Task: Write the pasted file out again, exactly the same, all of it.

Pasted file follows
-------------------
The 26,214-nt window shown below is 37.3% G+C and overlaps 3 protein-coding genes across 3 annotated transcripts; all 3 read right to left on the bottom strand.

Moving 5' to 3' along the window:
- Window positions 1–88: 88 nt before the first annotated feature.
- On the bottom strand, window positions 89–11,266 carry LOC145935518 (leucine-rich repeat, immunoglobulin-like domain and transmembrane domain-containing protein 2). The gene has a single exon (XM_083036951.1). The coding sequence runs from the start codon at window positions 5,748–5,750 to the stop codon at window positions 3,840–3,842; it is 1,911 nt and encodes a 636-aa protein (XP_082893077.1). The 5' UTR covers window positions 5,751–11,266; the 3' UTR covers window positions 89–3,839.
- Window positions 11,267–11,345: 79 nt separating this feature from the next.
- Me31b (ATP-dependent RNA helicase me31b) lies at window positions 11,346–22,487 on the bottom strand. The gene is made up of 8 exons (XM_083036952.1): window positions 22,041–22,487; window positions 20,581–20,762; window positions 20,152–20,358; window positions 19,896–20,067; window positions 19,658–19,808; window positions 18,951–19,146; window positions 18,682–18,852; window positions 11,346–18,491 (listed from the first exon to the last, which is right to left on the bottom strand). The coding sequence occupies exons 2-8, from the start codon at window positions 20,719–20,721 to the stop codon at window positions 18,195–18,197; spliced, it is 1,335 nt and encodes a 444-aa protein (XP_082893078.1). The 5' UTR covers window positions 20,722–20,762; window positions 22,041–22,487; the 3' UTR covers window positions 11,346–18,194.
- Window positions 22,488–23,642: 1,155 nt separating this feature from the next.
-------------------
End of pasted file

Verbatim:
The 26,214-nt window shown below is 37.3% G+C and overlaps 3 protein-coding genes across 3 annotated transcripts; all 3 read right to left on the bottom strand.

Moving 5' to 3' along the window:
- Window positions 1–88: 88 nt before the first annotated feature.
- On the bottom strand, window positions 89–11,266 carry LOC145935518 (leucine-rich repeat, immunoglobulin-like domain and transmembrane domain-containing protein 2). The gene has a single exon (XM_083036951.1). The coding sequence runs from the start codon at window positions 5,748–5,750 to the stop codon at window positions 3,840–3,842; it is 1,911 nt and encodes a 636-aa protein (XP_082893077.1). The 5' UTR covers window positions 5,751–11,266; the 3' UTR covers window positions 89–3,839.
- Window positions 11,267–11,345: 79 nt separating this feature from the next.
- Me31b (ATP-dependent RNA helicase me31b) lies at window positions 11,346–22,487 on the bottom strand. The gene is made up of 8 exons (XM_083036952.1): window positions 22,041–22,487; window positions 20,581–20,762; window positions 20,152–20,358; window positions 19,896–20,067; window positions 19,658–19,808; window positions 18,951–19,146; window positions 18,682–18,852; window positions 11,346–18,491 (listed from the first exon to the last, which is right to left on the bottom strand). The coding sequence occupies exons 2-8, from the start codon at window positions 20,719–20,721 to the stop codon at window positions 18,195–18,197; spliced, it is 1,335 nt and encodes a 444-aa protein (XP_082893078.1). The 5' UTR covers window positions 20,722–20,762; window positions 22,041–22,487; the 3' UTR covers window positions 11,346–18,194.
- Window positions 22,488–23,642: 1,155 nt separating this feature from the next.